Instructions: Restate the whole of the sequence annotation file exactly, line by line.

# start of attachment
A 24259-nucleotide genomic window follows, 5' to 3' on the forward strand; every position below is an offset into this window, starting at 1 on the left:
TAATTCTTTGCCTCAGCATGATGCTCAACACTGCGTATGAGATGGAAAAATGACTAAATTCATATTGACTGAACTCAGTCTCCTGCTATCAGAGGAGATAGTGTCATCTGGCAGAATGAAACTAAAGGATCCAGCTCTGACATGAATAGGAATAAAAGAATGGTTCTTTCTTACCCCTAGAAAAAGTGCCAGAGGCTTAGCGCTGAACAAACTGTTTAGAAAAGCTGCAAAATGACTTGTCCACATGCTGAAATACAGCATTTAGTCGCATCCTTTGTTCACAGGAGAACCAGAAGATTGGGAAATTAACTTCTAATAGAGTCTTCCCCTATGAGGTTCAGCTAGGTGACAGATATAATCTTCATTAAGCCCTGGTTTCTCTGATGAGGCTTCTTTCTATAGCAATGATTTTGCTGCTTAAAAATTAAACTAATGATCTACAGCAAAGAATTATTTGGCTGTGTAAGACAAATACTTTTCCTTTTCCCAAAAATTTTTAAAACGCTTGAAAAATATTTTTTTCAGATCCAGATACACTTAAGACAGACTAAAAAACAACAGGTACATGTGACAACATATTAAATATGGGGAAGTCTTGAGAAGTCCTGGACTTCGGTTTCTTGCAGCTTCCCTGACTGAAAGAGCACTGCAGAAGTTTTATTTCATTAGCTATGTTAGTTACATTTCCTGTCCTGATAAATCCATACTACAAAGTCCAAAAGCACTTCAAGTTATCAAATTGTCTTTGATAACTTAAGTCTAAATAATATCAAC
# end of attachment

A 24259-nucleotide genomic window follows, 5' to 3' on the forward strand; every position below is an offset into this window, starting at 1 on the left:
TAATTCTTTGCCTCAGCATGATGCTCAACACTGCGTATGAGATGGAAAAATGACTAAATTCATATTGACTGAACTCAGTCTCCTGCTATCAGAGGAGATAGTGTCATCTGGCAGAATGAAACTAAAGGATCCAGCTCTGACATGAATAGGAATAAAAGAATGGTTCTTTCTTACCCCTAGAAAAAGTGCCAGAGGCTTAGCGCTGAACAAACTGTTTAGAAAAGCTGCAAAATGACTTGTCCACATGCTGAAATACAGCATTTAGTCGCATCCTTTGTTCACAGGAGAACCAGAAGATTGGGAAATTAACTTCTAATAGAGTCTTCCCCTATGAGGTTCAGCTAGGTGACAGATATAATCTTCATTAAGCCCTGGTTTCTCTGATGAGGCTTCTTTCTATAGCAATGATTTTGCTGCTTAAAAATTAAACTAATGATCTACAGCAAAGAATTATTTGGCTGTGTAAGACAAATACTTTTCCTTTTCCCAAAAATTTTTAAAACGCTTGAAAAATATTTTTTTCAGATCCAGATACACTTAAGACAGACTAAAAAACAACAGGTACATGTGACAACATATTAAATATGGGGAAGTCTTGAGAAGTCCTGGACTTCGGTTTCTTGCAGCTTCCCTGACTGAAAGAGCACTGCAGAAGTTTTATTTCATTAGCTATGTTAGTTACATTTCCTGTCCTGATAAATCCATACTACAAAGTCCAAAAGCACTTCAAGTTATCAAATTGTCTTTGATAACTTAAGTCTAAATAATATCAAC